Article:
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ARS Home » Pacific West Area » Logan, Utah » Pollinating Insect-Biology, Management, Systematics Research » Research » Publications at this Location » Publication #388746

Research Project: Sustainable Crop Production and Wildland Preservation through the Management, Systematics, and Conservation of a Diversity of Bees

Location: Pollinating Insect-Biology, Management, Systematics Research

Title: Pesticide risk to managed bees during blueberry pollination is primarily driven by off-farm exposures

item Graham, Kelsey
item MILBRATH, MEGHAN - Michigan State University
item ZHANG, YAJUN - Michigan State University
item BAERT, NICOLAS - Cornell University
item MCART, SCOTT - Cornell University
item ISAACS, RUFUS - Michigan State University

Submitted to: Scientific Reports
Publication Type: Peer Reviewed Journal
Publication Acceptance Date: 4/11/2022
Publication Date: 5/3/2022
Citation: Graham, K.K., Milbrath, M.O., Zhang, Y., Baert, N., McArt, S., Isaacs, R. 2022. Pesticide risk to managed bees during blueberry pollination is primarily driven by off-farm exposures. Scientific Reports. 12. Article 7189.

Interpretive Summary: Managed bees are crucial for crop pollination. However, bees can be exposed to pesticide residues while on farms for pollination. Therefore, understanding typical exposure and the hazards associated with this exposure is critical for developing management strategies for reducing risks to bees. Honey bees and bumble bees are both used for highbush blueberry pollination. We performed pesticide residue analysis on blueberry flowers, foraging honey bees and bumble bees, honey bee and bumble bee collected pollen, and wax from honey bee hives while colonies were placed in blooming blueberry farms in southwest Michigan. We then calculated the associated hazard of these pesticide detections based on toxicity data. Pesticides in pollen were generally more hazardous compared to pesticides in the other sample types, and most pollen samples were above a hazard threshold of concern. The most common causes of high sample hazards were pesticides not sprayed on blueberry farms during bloom. Therefore, the most hazardous exposures to bees are happening off the farm where they are located. Management strategies to reduce hazards to bees should therefore be implemented across the diverse agricultural landscape, not just on the farms where bees are located.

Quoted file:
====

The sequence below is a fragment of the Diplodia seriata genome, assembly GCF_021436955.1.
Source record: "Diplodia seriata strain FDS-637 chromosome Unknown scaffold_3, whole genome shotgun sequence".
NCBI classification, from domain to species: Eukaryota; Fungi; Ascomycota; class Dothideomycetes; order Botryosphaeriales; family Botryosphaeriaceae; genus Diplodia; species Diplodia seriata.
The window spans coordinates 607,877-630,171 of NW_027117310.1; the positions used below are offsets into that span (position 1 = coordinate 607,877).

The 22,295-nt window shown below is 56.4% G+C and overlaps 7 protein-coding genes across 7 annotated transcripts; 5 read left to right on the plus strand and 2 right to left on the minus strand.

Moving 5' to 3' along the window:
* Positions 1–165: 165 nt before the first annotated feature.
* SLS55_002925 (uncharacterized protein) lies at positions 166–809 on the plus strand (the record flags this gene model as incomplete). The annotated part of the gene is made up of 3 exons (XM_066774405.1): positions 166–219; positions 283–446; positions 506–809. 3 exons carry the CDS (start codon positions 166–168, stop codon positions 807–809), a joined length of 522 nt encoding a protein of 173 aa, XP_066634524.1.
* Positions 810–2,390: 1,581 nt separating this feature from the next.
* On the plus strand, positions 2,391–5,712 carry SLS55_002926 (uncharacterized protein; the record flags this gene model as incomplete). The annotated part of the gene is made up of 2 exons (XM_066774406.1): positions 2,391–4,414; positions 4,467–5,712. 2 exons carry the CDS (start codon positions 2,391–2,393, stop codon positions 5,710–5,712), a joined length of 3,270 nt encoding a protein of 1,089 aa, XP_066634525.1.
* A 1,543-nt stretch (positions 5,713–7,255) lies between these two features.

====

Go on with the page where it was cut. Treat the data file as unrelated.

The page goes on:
Technical Abstract: When managed bee colonies are brought to farms for crop pollination they can be exposed to pesticide residues. Quantifying the hazard posed by these exposures can indicate which pesticides are of the greatest concern and helps focus efforts to reduce exposure. To estimate the hazard from pesticides to bees while they are pollinating blueberry fields we sampled blueberry flowers, foraging bees, pollen collected by returning honey bee and bumble bee foragers at colonies, and wax from honey bee hives in blooming blueberry farms in southwest Michigan. We screened the samples for 259 active ingredients using a modified QuEChERS method. The most abundant pesticides were those applied by blueberry growers during blueberry bloom (e.g. fenbuconazole and methoxyfenozide). However, we also detected highly toxic pesticides not used in this crop including chlorpyrifos, clothianidin, avermectin, and thiamethoxam. Using LD50 values for contact and oral exposure to honey bees, we calculated the Hazard Quotient for each individual pesticide and the average sample HQ for each farm. Pollen samples were the most likely to have detections above the HQ threshold of concern compared to the other sample types (48.5% of honey bee pollen samples; 66.7% of bumble bee pollen samples; 2.5% of flower samples; 10.3% of whole honey bee samples; 0% of whole bumble bee samples; 12.4% of wax samples). Average sample hazards varied widely by farm, with most farms having average HQ values above the relevant threshold of concern, and some farms with samples above the elevated threshold. There was also considerable variation in hazard between the two sampled years. Landscape analysis indicated that high sample hazards were correlated with the abundance of other crops located within the flight range of the bees. Our results highlight the need to mitigate pesticide hazards to bees across the wider agricultural landscape, in addition to focusing on the impact of applications on the farm where they are applied.